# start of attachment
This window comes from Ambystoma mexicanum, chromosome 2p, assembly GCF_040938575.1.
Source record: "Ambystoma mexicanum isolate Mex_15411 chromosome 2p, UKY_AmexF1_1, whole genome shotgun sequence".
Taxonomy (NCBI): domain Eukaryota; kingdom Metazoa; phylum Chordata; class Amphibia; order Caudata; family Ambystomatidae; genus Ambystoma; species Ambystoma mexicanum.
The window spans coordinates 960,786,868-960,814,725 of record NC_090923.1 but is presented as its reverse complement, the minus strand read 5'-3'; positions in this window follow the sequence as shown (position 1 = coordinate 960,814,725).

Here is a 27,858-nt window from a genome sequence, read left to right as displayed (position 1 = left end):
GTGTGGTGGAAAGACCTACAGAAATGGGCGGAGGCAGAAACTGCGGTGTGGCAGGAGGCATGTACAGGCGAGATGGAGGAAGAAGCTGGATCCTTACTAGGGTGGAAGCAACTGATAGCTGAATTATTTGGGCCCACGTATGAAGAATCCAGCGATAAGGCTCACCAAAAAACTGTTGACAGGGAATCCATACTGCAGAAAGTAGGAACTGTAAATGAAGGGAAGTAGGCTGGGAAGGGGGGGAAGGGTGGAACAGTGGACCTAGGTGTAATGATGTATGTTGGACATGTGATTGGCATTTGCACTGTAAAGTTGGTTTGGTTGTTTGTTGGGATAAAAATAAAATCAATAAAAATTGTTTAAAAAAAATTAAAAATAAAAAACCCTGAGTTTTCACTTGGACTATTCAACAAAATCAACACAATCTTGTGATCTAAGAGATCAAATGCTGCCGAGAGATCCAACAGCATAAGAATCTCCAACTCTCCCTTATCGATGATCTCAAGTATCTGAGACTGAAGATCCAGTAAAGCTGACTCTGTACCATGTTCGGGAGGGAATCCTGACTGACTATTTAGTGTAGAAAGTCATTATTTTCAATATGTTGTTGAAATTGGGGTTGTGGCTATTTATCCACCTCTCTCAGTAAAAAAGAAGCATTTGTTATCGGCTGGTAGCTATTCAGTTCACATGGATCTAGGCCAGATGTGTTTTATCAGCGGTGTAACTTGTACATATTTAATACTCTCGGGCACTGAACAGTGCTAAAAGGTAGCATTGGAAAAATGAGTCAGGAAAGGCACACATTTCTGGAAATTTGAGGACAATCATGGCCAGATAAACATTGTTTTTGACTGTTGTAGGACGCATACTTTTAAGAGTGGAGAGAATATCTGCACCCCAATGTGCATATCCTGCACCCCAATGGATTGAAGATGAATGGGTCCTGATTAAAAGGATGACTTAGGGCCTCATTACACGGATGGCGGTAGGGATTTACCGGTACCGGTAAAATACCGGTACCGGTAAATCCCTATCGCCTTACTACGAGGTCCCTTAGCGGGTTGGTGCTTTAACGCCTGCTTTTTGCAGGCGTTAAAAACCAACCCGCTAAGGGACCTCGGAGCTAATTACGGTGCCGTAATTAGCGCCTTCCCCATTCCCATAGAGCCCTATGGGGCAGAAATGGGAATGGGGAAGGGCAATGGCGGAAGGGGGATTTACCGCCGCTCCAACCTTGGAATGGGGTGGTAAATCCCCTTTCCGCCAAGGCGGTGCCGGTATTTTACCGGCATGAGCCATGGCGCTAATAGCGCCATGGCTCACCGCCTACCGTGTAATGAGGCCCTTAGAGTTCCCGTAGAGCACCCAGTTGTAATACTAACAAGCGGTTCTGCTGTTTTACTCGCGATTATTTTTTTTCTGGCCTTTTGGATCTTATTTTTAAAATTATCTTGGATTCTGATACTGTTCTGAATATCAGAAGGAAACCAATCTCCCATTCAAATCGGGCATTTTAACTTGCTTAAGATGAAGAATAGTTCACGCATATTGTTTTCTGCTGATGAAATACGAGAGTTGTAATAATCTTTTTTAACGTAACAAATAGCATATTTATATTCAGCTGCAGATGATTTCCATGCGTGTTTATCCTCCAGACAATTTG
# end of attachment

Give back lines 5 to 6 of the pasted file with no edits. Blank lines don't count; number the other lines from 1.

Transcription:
Here is a 27,858-nt window from a genome sequence, read left to right as displayed (position 1 = left end):
GTGTGGTGGAAAGACCTACAGAAATGGGCGGAGGCAGAAACTGCGGTGTGGCAGGAGGCATGTACAGGCGAGATGGAGGAAGAAGCTGGATCCTTACTAGGGTGGAAGCAACTGATAGCTGAATTATTTGGGCCCACGTATGAAGAATCCAGCGATAAGGCTCACCAAAAAACTGTTGACAGGGAATCCATACTGCAGAAAGTAGGAACTGTAAATGAAGGGAAGTAGGCTGGGAAGGGGGGGAAGGGTGGAACAGTGGACCTAGGTGTAATGATGTATGTTGGACATGTGATTGGCATTTGCACTGTAAAGTTGGTTTGGTTGTTTGTTGGGATAAAAATAAAATCAATAAAAATTGTTTAAAAAAAATTAAAAATAAAAAACCCTGAGTTTTCACTTGGACTATTCAACAAAATCAACACAATCTTGTGATCTAAGAGATCAAATGCTGCCGAGAGATCCAACAGCATAAGAATCTCCAACTCTCCCTTATCGATGATCTCAAGTATCTGAGACTGAAGATCCAGTAAAGCTGACTCTGTACCATGTTCGGGAGGGAATCCTGACTGACTATTTAGTGTAGAAAGTCATTATTTTCAATATGTTGTTGAAATTGGGGTTGTGGCTATTTATCCACCTCTCTCAGTAAAAAAGAAGCATTTGTTATCGGCTGGTAGCTATTCAGTTCACATGGATCTAGGCCAGATGTGTTTTATCAGCGGTGTAACTTGTACATATTTAATACTCTCGGGCACTGAACAGTGCTAAAAGGTAGCATTGGAAAAATGAGTCAGGAAAGGCACACATTTCTGGAAATTTGAGGACAATCATGGCCAGATAAACATTGTTTTTGACTGTTGTAGGACGCATACTTTTAAGAGTGGAGAGAATATCTGCACCCCAATGTGCATATCCTGCACCCCAATGGATTGAAGATGAATGGGTCCTGATTAAAAGGATGACTTAGGGCCTCATTACACGGATGGCGGTAGGGATTTACCGGTACCGGTAAAATACCGGTACCGGTAAATCCCTATCGCCTTACTACGAGGTCCCTTAGCGGGTTGGTGCTTTAACGCCTGCTTTTTGCAGGCGTTAAAAACCAACCCGCTAAGGGACCTCGGAGCTAATTACGGTGCCGTAATTAGCGCCTTCCCCATTCCCATAGAGCCCTATGGGGCAGAAATGGGAATGGGGAAGGGCAATGGCGGAAGGGGGATTTACCGCCGCTCCAACCTTGGAATGGGGTGGTAAATCCCCTTTCCGCCAAGGCGGTGCCGGTATTTTACCGGCATGAGCCATGGCGCTAATAGCGCCATGGCTCACCGCCTACCGTGTAATGAGGCCCTTAGAGTTCCCGTAGAGCACCCAGTTGTAATACTAACAAGCGGTTCTGCTGTTTTACTCGCGATTATTTTTTTTCTGGCCTTTTGGATCTTATTTTTAAAATTATCTTGGATTCTGATACTGTTCTGAATATCAGAAGGAAACCAATCTCCCATTCAAATCGGGCATTTTAACTTGCTTAAGATGAAGAATAGTTCACGCATATTGTTTTCTGCTGATGAAATACGAGAGTTGTAATAATCTTTTTTAACGTAACAAATAGCATATTTATATTCAGCTGCAGATGATTTCCATGCGTGTTTATCCTCCAGACAATTTG